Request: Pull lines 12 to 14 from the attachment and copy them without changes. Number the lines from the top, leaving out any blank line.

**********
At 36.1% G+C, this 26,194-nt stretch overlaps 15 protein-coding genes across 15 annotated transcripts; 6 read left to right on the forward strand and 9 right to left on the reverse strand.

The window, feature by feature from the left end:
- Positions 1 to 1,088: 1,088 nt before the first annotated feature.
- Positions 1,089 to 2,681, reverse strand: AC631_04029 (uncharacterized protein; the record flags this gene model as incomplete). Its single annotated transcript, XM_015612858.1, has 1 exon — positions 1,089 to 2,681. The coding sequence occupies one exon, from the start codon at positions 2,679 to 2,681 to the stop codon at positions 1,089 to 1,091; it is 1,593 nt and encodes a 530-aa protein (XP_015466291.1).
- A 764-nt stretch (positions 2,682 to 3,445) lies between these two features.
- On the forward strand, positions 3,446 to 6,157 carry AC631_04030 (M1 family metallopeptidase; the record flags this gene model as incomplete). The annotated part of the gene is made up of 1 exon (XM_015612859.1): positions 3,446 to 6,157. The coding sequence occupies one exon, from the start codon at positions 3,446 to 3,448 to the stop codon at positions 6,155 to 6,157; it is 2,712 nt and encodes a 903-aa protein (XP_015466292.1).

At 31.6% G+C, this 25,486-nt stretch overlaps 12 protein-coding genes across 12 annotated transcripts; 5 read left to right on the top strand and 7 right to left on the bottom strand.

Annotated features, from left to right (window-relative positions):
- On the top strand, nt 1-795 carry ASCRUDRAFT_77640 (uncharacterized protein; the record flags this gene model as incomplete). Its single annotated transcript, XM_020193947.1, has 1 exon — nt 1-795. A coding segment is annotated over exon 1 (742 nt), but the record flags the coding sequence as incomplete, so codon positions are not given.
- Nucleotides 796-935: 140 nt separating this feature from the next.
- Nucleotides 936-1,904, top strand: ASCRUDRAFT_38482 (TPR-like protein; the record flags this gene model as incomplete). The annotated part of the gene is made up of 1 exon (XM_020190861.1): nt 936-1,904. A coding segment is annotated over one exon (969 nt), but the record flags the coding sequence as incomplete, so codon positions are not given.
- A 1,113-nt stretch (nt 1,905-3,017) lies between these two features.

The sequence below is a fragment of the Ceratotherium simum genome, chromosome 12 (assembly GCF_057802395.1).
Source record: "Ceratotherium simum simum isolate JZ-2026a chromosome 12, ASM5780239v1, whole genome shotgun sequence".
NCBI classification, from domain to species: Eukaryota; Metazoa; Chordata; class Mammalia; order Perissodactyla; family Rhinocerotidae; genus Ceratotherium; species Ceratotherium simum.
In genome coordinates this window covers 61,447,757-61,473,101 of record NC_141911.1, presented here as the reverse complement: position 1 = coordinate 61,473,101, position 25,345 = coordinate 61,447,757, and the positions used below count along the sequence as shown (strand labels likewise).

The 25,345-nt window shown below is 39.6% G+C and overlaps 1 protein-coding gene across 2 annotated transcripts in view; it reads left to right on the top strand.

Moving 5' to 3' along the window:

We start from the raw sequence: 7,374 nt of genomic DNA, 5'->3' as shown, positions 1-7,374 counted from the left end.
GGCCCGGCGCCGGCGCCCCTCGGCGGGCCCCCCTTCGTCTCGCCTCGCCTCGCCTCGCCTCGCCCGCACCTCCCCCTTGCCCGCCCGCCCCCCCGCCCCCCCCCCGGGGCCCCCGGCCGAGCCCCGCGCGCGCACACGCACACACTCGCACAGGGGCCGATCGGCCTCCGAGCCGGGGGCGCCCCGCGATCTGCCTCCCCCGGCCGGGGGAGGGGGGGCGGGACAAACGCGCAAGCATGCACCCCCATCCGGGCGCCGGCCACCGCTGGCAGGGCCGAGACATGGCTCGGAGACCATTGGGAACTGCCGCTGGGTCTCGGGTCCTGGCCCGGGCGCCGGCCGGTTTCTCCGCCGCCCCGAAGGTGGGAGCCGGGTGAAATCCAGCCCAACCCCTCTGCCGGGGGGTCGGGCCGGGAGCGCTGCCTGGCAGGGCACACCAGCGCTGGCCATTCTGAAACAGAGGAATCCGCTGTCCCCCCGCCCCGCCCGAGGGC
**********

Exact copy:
- A 1,113-nt stretch (nt 1,905-3,017) lies between these two features.

The sequence below is a fragment of the Ceratotherium simum genome, chromosome 12 (assembly GCF_057802395.1).
Source record: "Ceratotherium simum simum isolate JZ-2026a chromosome 12, ASM5780239v1, whole genome shotgun sequence".